State health agencies are ill-equipped to handle food safety, SPHHS study says

Source of Article:  http://media.www.gwhatchet.com/media/storage/paper332/news/2009/04/30/News/State.Health.Agencies.Are.IllEquipped.To.Handle.Food.Safety.Sphhs.Study.Says-3732695.shtml

 

by Caroline Coppel
Hatchet Reporter

Although they are the first line of defense in food safety, local and state health agencies face debilitating financial and organizational constraints, according to a recent study conducted by the GW School of Public Health and Health Services.

State agencies conduct about 80 percent of all food inspections, a critical part of the food safety system. But scarce resources and nonuniform practices make it difficult to maintain consistent inspection standards nationwide, the study, "Stronger Partnerships for Safer Food," found.

Local and state health officials also find it difficult to collaborate with other states and federal agencies, such as the Food and Drug Administration, during outbreaks of foodborne illnesses.

"When somebody gets sick, he or she calls the health department," said Joseph Corby, executive director of the Association of Food and Drug Officials. "We have to learn how to share information between the local and national level."

The study pointed to recent salmonella outbreaks in peanut butter and produce as an example of how quickly a local foodborne illness can become a national problem. Paul Jarris, the executive director of the Association of State and Territorial Health Officials, said that foodborne illnesses may be occurring more often.

"Our food comes from all over [the world]," he said. "We don't eat seasonally anymore."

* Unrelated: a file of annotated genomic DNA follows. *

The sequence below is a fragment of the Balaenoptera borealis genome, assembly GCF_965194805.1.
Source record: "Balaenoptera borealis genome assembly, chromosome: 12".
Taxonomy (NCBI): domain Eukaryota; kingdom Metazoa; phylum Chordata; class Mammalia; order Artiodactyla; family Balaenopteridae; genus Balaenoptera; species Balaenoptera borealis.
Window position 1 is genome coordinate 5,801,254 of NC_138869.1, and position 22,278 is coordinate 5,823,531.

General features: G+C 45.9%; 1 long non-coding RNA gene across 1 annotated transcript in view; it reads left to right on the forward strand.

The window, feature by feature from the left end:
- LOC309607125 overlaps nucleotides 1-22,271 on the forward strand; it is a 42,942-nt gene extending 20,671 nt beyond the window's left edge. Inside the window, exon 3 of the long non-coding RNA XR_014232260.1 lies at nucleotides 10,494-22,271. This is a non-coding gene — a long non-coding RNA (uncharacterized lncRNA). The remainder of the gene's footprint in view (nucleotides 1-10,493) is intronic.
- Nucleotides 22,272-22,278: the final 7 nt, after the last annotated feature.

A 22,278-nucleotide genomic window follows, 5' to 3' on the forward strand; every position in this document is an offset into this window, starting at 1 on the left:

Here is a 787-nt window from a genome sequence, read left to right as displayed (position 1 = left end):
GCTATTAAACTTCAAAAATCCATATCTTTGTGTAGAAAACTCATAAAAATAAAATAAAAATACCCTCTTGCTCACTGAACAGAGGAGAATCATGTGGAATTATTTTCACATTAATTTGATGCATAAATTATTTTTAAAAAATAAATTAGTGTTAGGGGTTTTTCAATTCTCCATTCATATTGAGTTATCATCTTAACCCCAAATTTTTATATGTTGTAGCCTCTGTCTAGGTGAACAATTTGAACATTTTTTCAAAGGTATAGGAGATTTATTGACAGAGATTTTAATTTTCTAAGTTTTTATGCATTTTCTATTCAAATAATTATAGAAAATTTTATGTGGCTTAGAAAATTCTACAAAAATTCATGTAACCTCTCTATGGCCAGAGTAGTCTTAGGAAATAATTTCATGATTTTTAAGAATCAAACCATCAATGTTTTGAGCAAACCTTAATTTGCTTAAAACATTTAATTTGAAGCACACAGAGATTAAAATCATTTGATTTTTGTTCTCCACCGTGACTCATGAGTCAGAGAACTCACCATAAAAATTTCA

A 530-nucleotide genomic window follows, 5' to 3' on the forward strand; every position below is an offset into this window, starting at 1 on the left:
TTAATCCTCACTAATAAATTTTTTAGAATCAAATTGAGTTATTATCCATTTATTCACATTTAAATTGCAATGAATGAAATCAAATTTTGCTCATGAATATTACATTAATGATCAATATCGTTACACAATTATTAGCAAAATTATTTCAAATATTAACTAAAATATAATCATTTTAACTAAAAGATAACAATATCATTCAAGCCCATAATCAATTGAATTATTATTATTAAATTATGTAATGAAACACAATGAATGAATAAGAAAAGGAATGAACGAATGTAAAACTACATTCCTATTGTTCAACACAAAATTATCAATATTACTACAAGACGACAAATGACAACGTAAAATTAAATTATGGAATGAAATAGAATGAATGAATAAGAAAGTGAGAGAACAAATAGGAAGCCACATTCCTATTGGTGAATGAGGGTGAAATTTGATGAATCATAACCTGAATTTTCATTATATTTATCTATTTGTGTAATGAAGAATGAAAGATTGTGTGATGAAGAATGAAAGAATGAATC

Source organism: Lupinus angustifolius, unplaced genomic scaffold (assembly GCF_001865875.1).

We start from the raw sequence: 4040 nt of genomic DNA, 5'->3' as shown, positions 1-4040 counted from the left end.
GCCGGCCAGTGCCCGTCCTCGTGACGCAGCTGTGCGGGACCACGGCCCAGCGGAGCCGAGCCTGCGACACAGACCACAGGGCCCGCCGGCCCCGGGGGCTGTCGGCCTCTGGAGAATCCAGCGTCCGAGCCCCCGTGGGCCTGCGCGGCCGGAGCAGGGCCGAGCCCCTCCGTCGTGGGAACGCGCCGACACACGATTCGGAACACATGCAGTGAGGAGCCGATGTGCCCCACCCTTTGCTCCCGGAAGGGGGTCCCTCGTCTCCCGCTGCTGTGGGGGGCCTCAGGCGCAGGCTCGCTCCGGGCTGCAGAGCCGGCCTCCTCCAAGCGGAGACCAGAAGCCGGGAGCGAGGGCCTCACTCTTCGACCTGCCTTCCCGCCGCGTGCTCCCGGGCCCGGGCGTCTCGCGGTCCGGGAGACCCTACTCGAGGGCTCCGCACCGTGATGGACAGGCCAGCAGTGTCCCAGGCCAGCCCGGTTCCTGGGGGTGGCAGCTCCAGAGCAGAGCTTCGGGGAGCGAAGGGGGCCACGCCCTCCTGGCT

The study also found that local and state agencies across the country are chronically understaffed and underfunded. Tight budgets have forced some agencies to combine health departments with other towns or to dissolve completely.

"The system now is like an iceberg, with the local departments doing a lot of the work and making up most of the system," Corby said. "Let's give them more money at the local and state level."

Improvements to the food safety system are usually aimed solely at the FDA, Centers for Disease Control and Prevention and other federal agencies. The study recommended that Congress establish a stronger, more centralized system that mandates standardized rules and practices for local and state agencies. The new system would be led by the Department of Health and Human Services.

"It's very clear that reform at the federal level is important, but reform at the local and state level is important as well," said GW professor of research Michael Taylor, one of the study's authors.

The study said that Congress should give at least $100 million each year to state and local health agencies, increasing to $350 million over five years. That money would be distributed by the FDA in the form of grants.

Taylor said that the study, which incorporated advice from health officials around the country, had been well-received.

"It reflects a pretty good consensus of opinion," he said.

 

 

 

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